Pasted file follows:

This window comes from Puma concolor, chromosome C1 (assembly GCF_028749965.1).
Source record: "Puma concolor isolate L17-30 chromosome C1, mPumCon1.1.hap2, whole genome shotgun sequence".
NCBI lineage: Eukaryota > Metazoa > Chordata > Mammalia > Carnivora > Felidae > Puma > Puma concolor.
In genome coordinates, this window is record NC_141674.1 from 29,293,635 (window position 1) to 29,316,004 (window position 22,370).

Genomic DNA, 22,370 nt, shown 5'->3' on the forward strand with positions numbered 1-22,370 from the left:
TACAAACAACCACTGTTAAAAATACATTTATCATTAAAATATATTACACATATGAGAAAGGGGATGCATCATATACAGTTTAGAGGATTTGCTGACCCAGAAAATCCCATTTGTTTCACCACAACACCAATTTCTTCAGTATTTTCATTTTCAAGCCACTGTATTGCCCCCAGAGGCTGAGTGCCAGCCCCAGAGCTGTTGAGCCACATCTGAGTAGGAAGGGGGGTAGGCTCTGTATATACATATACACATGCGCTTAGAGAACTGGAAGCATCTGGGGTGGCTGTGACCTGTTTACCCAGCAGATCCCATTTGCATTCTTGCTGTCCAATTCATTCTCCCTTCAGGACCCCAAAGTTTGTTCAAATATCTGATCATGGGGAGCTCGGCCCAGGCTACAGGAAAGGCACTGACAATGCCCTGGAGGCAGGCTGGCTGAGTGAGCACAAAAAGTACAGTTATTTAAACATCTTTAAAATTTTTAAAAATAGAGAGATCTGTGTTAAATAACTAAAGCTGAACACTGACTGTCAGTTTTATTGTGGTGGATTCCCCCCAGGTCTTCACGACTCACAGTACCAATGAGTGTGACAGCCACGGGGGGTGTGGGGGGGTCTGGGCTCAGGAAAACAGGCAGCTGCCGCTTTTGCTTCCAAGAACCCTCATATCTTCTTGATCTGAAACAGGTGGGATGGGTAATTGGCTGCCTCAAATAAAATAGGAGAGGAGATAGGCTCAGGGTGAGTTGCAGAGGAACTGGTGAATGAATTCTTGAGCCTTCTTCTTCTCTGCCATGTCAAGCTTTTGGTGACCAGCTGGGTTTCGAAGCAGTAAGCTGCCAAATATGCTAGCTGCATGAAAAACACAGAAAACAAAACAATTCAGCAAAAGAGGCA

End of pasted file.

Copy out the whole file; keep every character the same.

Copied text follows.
This window comes from Puma concolor, chromosome C1 (assembly GCF_028749965.1).
Source record: "Puma concolor isolate L17-30 chromosome C1, mPumCon1.1.hap2, whole genome shotgun sequence".
NCBI lineage: Eukaryota > Metazoa > Chordata > Mammalia > Carnivora > Felidae > Puma > Puma concolor.
In genome coordinates, this window is record NC_141674.1 from 29,293,635 (window position 1) to 29,316,004 (window position 22,370).

Genomic DNA, 22,370 nt, shown 5'->3' on the forward strand with positions numbered 1-22,370 from the left:
TACAAACAACCACTGTTAAAAATACATTTATCATTAAAATATATTACACATATGAGAAAGGGGATGCATCATATACAGTTTAGAGGATTTGCTGACCCAGAAAATCCCATTTGTTTCACCACAACACCAATTTCTTCAGTATTTTCATTTTCAAGCCACTGTATTGCCCCCAGAGGCTGAGTGCCAGCCCCAGAGCTGTTGAGCCACATCTGAGTAGGAAGGGGGGTAGGCTCTGTATATACATATACACATGCGCTTAGAGAACTGGAAGCATCTGGGGTGGCTGTGACCTGTTTACCCAGCAGATCCCATTTGCATTCTTGCTGTCCAATTCATTCTCCCTTCAGGACCCCAAAGTTTGTTCAAATATCTGATCATGGGGAGCTCGGCCCAGGCTACAGGAAAGGCACTGACAATGCCCTGGAGGCAGGCTGGCTGAGTGAGCACAAAAAGTACAGTTATTTAAACATCTTTAAAATTTTTAAAAATAGAGAGATCTGTGTTAAATAACTAAAGCTGAACACTGACTGTCAGTTTTATTGTGGTGGATTCCCCCCAGGTCTTCACGACTCACAGTACCAATGAGTGTGACAGCCACGGGGGGTGTGGGGGGGTCTGGGCTCAGGAAAACAGGCAGCTGCCGCTTTTGCTTCCAAGAACCCTCATATCTTCTTGATCTGAAACAGGTGGGATGGGTAATTGGCTGCCTCAAATAAAATAGGAGAGGAGATAGGCTCAGGGTGAGTTGCAGAGGAACTGGTGAATGAATTCTTGAGCCTTCTTCTTCTCTGCCATGTCAAGCTTTTGGTGACCAGCTGGGTTTCGAAGCAGTAAGCTGCCAAATATGCTAGCTGCATGAAAAACACAGAAAACAAAACAATTCAGCAAAAGAGGCA